I should have been a Riot Grrrl. The timing was right. I was a politically aware, music-loving twentysomething woman in the early-to-mid nineties, and somehow the Riot Grrrl phenomenon mostly passed me by.
A few summers ago when all the Riot Grrrl history books started hitting the streets, Sister #2 and I talked a lot about the movement. Frankly, we were surprised by the nostalgia the 20th anniversary was garnering. I really had no idea it was as big of a thing as it was, and its connection to third-wave feminism was totally news to me.
I’m not entirely sure how I missed it. I suspect I decided Riot Grrrl was more fashion than music or politics, and if there is one thing this big, 6’5″ woman has ignored most of her life, it is fashion (except Project Runway, but that’s a topic of another day). Or rather fashion has ignored me and in turn I decided not to care at all about it.
At the time the music didn’t really appeal to me. I bought Sleater-Kinney CDs, but it was probably more for appearance than appreciation. There was that one summer my friend Anderla and I got really into L7 (particularly “Fast and Frightening”), but aside from that I preferred Liz Phair’s slow-simmering anger to Riot Grrrl’s shoutiness.
So when the news of Sleater-Kinney’s reunion started generating buzz, I felt a little left out, yet I was intrigued. Only a few years ago, I fell hard and fast for Wild Flag, thus opening my mind to Sleater-Kinney’s music.
Plus, it’s rad that people are so amped up about music being created by fortysomething women. I need that to sustain me.
See, earlier this week one of my very favorite Current DJs, Barb Abney, was abruptly fired from her job. If you lived here, you’d know this has been quite controversial. People are pissed. It was a big deal and in the hour after the announcement that she was “let go” all my communication portals were filled with people wondering just what the fuck happened.
I was heartbroken by the news. Though I have never met her, I adore Barb. She felt like a co-worker to me, since I spent most of my working hours listening to her. She played a “My Three Song Set” for my 40th Birthday. . . what’s not to love about someone who does that?
My heart broke not just for a kind woman who is now out of job and facing all the anxiety that comes with it, I can empathize, but my heart also broke because it feels as though Barb was put out to pasture. She was pretty quickly replaced by a much-younger DJ, who I don’t know and I’m sure will do a very good job, but it’s not the point.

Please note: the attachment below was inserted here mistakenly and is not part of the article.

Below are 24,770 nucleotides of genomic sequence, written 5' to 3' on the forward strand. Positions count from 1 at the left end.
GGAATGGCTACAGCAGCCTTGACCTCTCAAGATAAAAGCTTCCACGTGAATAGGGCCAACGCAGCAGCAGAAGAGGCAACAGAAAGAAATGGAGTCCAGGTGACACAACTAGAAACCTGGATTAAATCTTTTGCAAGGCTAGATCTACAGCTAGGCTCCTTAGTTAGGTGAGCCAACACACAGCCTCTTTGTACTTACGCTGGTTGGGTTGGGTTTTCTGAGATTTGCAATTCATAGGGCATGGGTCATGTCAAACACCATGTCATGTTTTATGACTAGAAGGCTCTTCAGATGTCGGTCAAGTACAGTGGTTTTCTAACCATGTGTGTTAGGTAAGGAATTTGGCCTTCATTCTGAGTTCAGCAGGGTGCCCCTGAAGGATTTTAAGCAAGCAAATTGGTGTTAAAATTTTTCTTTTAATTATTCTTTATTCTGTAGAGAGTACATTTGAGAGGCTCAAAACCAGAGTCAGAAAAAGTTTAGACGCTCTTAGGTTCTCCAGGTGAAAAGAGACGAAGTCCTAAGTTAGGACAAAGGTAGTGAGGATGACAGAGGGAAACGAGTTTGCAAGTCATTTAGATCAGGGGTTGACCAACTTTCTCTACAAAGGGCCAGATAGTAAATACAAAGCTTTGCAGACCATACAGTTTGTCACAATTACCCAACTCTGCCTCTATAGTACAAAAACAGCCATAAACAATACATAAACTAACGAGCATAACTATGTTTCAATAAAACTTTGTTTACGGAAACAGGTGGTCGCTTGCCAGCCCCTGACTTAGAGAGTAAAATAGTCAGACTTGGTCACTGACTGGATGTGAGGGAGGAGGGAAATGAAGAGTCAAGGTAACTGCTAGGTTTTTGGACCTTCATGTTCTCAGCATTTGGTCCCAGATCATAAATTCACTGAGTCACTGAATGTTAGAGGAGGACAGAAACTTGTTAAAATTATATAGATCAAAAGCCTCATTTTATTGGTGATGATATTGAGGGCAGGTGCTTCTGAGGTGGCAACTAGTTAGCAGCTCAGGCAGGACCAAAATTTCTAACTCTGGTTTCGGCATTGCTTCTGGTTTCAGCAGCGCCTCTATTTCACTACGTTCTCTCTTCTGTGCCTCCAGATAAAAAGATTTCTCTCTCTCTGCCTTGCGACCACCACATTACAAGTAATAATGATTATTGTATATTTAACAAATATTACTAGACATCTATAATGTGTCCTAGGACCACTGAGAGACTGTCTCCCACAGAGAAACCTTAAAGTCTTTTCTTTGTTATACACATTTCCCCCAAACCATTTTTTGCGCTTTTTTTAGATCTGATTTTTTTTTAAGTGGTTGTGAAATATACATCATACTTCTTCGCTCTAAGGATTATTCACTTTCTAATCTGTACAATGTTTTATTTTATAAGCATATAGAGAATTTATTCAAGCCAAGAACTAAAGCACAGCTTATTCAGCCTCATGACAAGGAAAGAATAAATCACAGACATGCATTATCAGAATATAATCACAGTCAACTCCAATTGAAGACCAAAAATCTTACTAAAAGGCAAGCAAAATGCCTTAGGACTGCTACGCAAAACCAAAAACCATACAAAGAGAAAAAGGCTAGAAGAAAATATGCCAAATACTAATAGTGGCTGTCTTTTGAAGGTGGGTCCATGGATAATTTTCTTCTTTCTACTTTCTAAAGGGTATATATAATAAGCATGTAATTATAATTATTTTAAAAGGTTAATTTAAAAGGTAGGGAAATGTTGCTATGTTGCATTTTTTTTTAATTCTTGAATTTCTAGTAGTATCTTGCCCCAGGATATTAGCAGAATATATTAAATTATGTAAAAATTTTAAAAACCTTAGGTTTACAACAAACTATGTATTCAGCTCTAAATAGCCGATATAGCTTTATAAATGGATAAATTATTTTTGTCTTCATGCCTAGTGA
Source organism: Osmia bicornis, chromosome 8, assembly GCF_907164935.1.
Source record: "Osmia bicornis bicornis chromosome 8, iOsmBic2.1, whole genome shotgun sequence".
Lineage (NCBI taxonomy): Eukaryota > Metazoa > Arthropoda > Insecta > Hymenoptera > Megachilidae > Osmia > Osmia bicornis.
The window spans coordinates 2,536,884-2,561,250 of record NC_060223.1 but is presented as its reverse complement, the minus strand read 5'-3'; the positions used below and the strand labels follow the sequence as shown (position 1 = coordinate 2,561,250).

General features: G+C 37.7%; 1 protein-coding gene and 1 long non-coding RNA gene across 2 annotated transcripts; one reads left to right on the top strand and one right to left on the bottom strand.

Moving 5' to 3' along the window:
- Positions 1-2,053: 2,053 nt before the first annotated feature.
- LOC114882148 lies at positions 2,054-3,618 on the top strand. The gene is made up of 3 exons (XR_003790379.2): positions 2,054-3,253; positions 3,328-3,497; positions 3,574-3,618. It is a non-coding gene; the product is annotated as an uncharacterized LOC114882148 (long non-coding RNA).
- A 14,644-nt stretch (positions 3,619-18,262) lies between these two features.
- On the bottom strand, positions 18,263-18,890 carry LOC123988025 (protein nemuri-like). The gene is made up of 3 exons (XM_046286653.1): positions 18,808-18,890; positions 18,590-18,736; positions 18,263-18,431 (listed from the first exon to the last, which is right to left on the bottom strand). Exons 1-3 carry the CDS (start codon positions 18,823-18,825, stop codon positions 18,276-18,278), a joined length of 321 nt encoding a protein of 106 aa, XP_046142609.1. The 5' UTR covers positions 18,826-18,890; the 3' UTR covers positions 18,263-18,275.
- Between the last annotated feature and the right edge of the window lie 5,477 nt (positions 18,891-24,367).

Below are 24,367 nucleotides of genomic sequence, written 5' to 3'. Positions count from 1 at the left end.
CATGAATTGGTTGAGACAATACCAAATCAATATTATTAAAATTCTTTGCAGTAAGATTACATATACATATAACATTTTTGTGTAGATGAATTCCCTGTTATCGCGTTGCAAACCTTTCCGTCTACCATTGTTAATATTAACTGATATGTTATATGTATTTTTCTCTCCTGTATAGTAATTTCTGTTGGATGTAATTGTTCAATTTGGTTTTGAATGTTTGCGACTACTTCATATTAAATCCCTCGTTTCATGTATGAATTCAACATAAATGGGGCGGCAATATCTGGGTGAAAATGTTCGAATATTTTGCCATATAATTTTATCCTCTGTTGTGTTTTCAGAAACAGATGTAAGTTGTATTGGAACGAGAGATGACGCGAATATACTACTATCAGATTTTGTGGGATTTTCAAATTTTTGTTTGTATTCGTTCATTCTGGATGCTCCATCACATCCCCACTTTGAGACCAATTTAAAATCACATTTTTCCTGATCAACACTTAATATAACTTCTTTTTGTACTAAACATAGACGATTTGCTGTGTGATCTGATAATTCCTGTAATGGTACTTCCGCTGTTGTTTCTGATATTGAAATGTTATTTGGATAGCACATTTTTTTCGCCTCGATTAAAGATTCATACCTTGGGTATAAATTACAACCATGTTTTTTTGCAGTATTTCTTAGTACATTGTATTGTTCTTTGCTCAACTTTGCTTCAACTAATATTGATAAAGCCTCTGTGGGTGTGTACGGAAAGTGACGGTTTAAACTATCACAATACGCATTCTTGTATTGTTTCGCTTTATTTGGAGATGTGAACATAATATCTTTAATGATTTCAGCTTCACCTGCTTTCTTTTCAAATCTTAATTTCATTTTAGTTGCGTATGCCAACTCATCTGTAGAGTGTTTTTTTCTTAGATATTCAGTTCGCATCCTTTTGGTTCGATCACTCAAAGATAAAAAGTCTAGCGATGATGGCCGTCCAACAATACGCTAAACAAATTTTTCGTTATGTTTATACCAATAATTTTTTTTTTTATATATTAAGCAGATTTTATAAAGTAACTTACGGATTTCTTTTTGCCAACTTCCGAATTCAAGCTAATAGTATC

The point is so often fortysomething women grow increasingly invisible, their voices fade because so much of our society is focused on the new young thing and they can’t hear us over the din created by those young’uns. It seems as though women disappear at forty and don’t get to return to the public eye until they reach Helen-Mirrenesque/Aretha Franklin-y grand dame status. I miss Winona Ryder. I want Janeane Garofalo back. What happened to Uma Thurman?
I know Esquire deemed 42-year-old women the new hotcha-cha-cha, but that has little to do with their voices. Their voices still matter.
And I worry about that, being a forty-two-year-old woman who just finished her first book and is sending it out into the world. I worry my voice won’t be heard because there is a younger, more photogenic thirty-two-year-old with something to say. And of course all the men with their stupid penises getting to say whatever they want no matter how old they are because of course they get to.
I still have things to say. The older I get the more things I have to say, some of them kind of wise because I have lived a lot of years and I have learned some things. I am braver now about saying things than I ever have been before.
Which is why I’m saying, I’m pretty furious about losing Barb Abney’s voice on the airwaves. I think what The Current did was shitty. Also, I really love the song “No Anthems” on the new Sleater-Kinney album.